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Living in a society that respects the rule of law makes life much easier to live. The reason for this is that by living according to a fixed and unchanging and non-influenced set of rules, we substantially reduce the “transactions costs” of living (our economic lives in particular).

For example, without rules, we would have to negotiate with many others (everyone?) to get consent to do just about anything. That would be moderately inefficient. So instead, in civilized societies we have property institutions and the rule of law to smooth this out. When we live this way, we are explicitly and implicitly sanctioning certain behaviors and not providing sanction to others. For example, in a regime that respects property, we are permitted to harm others! Really! One way we do this is by doing research into a product or inventing a new product and then trying to persuade our fellow citizens to purchase it. If that product is successful, we permit the harm to existing producers that are making a now less attractive alternative.

We don’t sanction entrepreneurs doing harm to one another … at least we used to not sanction it. For example, if I am FedEx, I am not permitted to put sand in the gas tanks of all of the UPS trucks. Sadly, through the power of government, some firms have managed to do exactly this sort of thing (see the tobacco settlement for a dramatic example).  Furthermore, we sanction harming others for our own benefit! If an intruder breaks into my house, in the name of self-defense I am permitted to shoot him. Oddly, as a society we also do NOT sanction peaceful activities that are done in the name of furthering my own interests. For example, if I wish to do plumbing work around the neighborhood, I am not permitted to do it unless I have a license, or I am not permitted to work for less than $7.25 per hour.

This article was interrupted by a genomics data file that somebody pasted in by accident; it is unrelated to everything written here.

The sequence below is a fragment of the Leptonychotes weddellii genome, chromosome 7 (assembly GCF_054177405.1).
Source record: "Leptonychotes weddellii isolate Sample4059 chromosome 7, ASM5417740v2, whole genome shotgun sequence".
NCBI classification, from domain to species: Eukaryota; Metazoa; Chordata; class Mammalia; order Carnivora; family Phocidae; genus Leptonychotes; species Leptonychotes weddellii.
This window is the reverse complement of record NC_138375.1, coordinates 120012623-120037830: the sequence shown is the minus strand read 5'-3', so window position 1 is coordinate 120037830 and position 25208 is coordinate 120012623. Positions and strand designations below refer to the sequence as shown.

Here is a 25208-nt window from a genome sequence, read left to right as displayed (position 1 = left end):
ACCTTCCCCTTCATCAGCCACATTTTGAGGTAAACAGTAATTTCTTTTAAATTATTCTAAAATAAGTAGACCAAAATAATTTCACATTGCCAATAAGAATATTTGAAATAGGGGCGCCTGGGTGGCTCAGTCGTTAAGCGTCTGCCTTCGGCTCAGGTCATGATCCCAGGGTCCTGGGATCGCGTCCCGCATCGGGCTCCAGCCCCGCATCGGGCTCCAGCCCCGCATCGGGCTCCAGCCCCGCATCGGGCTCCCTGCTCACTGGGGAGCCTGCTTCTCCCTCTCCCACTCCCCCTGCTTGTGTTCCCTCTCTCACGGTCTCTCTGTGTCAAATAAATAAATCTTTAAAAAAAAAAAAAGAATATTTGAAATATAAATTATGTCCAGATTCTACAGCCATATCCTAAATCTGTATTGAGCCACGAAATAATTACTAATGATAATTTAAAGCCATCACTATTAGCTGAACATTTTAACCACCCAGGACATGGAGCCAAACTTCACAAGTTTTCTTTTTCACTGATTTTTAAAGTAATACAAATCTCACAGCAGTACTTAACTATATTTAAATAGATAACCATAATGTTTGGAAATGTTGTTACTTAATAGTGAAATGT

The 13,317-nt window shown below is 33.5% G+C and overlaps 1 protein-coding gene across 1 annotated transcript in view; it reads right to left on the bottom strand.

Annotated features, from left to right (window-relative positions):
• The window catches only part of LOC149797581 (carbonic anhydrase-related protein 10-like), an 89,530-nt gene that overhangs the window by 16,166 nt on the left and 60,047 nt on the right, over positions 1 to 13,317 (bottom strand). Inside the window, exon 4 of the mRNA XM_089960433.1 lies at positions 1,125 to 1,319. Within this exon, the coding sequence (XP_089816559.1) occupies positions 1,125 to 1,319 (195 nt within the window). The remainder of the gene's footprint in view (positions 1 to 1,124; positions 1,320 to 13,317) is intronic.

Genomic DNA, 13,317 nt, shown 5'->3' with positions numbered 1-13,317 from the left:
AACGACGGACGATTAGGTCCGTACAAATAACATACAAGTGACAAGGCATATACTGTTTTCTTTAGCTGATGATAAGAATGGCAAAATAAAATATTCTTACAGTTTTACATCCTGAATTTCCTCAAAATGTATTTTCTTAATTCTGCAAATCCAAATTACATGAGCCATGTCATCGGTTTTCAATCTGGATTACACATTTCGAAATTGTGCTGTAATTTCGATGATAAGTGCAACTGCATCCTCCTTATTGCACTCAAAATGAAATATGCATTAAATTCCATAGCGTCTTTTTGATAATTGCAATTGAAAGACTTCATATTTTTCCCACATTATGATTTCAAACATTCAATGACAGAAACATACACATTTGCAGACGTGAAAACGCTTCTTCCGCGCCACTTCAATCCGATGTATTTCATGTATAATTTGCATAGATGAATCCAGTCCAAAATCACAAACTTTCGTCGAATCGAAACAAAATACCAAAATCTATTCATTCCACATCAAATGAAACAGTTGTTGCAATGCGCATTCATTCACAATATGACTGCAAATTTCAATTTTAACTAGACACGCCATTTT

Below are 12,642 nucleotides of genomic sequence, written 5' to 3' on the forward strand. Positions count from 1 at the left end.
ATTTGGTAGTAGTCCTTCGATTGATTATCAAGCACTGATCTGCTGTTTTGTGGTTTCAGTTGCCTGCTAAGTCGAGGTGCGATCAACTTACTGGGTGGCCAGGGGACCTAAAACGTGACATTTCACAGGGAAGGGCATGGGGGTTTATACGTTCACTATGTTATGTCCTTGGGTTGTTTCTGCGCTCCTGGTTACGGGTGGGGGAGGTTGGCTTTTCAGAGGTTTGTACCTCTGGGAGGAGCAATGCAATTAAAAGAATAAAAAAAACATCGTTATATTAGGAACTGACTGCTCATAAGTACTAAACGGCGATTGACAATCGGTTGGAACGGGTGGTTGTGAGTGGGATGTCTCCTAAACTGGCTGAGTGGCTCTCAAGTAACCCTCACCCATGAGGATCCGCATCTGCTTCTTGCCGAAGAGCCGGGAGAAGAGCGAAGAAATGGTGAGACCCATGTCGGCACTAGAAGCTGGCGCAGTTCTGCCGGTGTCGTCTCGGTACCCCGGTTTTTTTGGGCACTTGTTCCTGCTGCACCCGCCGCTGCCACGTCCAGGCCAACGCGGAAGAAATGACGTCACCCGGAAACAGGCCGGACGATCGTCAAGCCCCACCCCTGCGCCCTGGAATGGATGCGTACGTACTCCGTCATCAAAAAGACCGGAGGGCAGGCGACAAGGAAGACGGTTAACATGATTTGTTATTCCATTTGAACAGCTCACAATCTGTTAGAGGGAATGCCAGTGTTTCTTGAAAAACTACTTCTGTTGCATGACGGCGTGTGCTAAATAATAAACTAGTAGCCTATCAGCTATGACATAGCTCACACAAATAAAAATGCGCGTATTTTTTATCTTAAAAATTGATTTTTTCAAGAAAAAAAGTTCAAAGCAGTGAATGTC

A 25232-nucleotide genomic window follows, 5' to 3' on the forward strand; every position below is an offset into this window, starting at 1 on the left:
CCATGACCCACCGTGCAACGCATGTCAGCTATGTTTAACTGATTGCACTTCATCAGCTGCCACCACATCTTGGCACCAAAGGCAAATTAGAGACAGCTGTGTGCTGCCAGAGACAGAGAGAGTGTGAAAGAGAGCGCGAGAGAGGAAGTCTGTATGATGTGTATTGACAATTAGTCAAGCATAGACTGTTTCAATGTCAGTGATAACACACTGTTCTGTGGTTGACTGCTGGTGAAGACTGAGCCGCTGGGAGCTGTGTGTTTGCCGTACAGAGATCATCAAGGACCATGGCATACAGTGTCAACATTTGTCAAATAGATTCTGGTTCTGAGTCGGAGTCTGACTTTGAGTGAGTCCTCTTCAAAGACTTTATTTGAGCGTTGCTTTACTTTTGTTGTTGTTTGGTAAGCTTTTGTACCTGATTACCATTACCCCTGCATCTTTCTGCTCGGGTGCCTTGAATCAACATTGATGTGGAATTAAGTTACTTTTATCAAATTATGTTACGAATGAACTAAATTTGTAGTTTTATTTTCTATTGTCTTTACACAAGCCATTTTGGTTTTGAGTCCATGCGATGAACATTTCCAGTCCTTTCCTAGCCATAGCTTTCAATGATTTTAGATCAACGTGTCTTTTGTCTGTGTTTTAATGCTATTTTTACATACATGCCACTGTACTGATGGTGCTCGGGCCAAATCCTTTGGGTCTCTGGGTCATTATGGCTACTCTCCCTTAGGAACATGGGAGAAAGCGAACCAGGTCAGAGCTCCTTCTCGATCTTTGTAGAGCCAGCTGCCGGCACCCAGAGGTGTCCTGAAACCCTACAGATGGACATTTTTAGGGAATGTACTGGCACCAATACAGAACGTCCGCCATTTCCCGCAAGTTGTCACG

But let’s focus on the first of the issues I raised above – that we sanction the harm done to others resulting from competition. But do we really? It seems to me to be conventionally believed that competition from foreign auto-companies is a bad thing because it harms American auto workers. It is believed that competition from foreign call centers is a bad thing because it harms Americans working in call centers. And so on. I bet many of the folks who hold views like this are also in favor of promoting US policies to advance alternative energy. This strikes me as more than moderately inconsistent. How can we bemoan the harm competition does in some sectors but not in others? Why would these folks view it as OK to harm all of the people currently employed in fossil fuel related sectors?

If not allowing job loss is a core objective of these economic policies, then it is utterly inconsistent to push for green technologies. This is probably why the green technology folks seem to be offering some kind of an economic-employment free lunch when they argue that subsidizing currently unprofitable industries will create jobs. How can you hold these views simultaneously on economic grounds? You cannot. It appears to me that trying to dress up their arguments in economic terms is mere cover for their underlying anti-capitalism. Of course, I have no way of testing these sorts of things, all I can do is point out the myriad logical inconsistencies.

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